The People's Democratic Party (HDP) of Turkey filed an application Feb. 20 asking the European Court of Human Rights (ECHR) to address what it called the unlawful imprisonment of the party's co-chairs. Thirteen HDP politicians have been detained since November, and 10 still await trial. The HDP declared that these arrests "constitute a violation of the right to freedom and security, freedom of speech and the right to free elections as protected by both the [Turkish] Constitution and the European Convention on Human Rights." Moreover, the HDP insisted that the arrests have strategically prevented HDP politicians from voting in an upcoming referendum that would expand President Recep Tayyip Erdoğan's powers. While the HDP already stated these concerns in an application filed in the Turkish Constitutional Court, the party has yet to receive a response.
The 2014 trial of Saif al-Islam Qaddafi failed to meet international fair trial standards, according to a UN report (PDF) published Feb. 21. The UN "closely monitored" the proceedings, and recognized efforts made to elevate standards, including the decision to live-broadcast the trial. However, the monitors identified several prominent violations of international law occurring throughout the trials of former regime figures. Such violations include the failure to afford the defendants adequate due process and access to lawyers. The UN also condemned the prosecution for interfering with the Qaddafi's right to defense and to be present at his trial, violating provisions of the International Covenant on Civil and Political Rights (PDF). Gaddafi was tried and sentenced to death in absentia, as he was being held by a rebel militia at the time. The report urged a review of Libya's Penal Code, and called on the Libyan government to hand Qaddafi over to the International Criminal Court (ICC).
Amnesty International on Feb. 18 urged the Israeli Supreme Court to repeal a law that bans many Palestinians from entering the country, including those who are seeking reunification with their families. The Citizenship and Entry into Israel Law was first enacted in 2003 as a temporary one-year order but has been renewed annually. In addition to urging the Supreme Court to invalidate the law, the statement encourages Israeli authorities to resume "family unification applications," allowing Israeli citizens or residents fo apply for residency for their non-Jewish spouses or family members. The Supreme Court is hearing a case that joins 11 petitions challenging the law. This is rhe first such challenge to go before the country's highest court since related cases in 2012 and 2006. AI claims the law violates numerous international treatises, including Articles 2 and 26 of the International Covenant on Civil and Political Rights (PDF) and Article 1 of the International Convention on the Elimination of All Forms of Racial Discrimination (PDF).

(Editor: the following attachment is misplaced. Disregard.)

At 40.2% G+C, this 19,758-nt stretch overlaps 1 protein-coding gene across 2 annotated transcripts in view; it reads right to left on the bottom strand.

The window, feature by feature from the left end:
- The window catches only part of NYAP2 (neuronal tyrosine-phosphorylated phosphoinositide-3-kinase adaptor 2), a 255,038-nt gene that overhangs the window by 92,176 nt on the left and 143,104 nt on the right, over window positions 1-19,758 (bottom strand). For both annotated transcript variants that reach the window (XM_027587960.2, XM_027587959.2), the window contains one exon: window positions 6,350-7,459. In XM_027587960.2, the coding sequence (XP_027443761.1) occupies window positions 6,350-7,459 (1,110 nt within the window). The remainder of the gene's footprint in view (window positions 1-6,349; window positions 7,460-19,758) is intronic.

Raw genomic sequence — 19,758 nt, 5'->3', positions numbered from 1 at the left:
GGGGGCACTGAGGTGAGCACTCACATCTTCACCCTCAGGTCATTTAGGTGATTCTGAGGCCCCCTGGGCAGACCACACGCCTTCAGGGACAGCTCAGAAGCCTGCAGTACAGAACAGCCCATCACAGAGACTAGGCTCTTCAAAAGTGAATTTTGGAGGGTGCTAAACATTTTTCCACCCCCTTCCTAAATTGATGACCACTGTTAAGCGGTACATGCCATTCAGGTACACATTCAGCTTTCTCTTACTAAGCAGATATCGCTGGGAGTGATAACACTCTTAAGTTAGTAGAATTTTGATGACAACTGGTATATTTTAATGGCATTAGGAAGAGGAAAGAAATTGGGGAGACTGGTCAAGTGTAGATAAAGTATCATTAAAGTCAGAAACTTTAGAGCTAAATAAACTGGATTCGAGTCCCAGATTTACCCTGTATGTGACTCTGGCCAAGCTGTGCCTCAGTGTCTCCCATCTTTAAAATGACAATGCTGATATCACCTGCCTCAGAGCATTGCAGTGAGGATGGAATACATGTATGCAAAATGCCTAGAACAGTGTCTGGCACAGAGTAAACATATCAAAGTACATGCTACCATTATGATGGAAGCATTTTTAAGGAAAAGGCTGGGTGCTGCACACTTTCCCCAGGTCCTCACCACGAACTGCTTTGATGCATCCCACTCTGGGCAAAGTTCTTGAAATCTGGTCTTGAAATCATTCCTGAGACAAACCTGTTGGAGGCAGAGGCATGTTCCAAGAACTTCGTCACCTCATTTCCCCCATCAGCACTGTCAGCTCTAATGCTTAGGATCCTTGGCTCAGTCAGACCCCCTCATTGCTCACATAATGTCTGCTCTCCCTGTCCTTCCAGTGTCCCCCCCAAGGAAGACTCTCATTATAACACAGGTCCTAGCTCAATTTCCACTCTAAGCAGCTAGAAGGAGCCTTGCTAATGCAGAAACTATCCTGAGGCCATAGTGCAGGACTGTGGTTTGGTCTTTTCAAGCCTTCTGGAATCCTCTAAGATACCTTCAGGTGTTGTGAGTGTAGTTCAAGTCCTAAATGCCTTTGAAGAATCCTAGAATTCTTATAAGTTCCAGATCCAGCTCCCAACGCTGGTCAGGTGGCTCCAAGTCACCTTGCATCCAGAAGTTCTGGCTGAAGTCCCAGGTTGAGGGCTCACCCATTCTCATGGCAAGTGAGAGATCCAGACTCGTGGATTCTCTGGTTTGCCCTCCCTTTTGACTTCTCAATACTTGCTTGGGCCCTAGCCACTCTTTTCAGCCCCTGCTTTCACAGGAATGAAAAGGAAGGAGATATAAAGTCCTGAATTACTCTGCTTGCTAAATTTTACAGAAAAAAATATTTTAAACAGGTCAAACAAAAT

There was recently a sign that the Philippines' ultra-hardline President Rodrigo Duterte was going to rein in his murderous police in the face of mounting international criticism of their harsh anti-drug crackdown. It took the police killing of a foreign business executive, but Duterte finally pledged that he would disband and reorganize the National Police narco units. But human rights observers may have rejoined too soon. On Jan. 31—just one day after his announcement of the police overhaul—Duterte made a speech to army generals, telling them that while the police were off the drug war beat the armed forces would have to step in to replace them. Rather than taking a step back from the brink, it looks like the Philippines could be following the grim examples of Mexico and Colombia of turning the drug war into a real war, run by the military.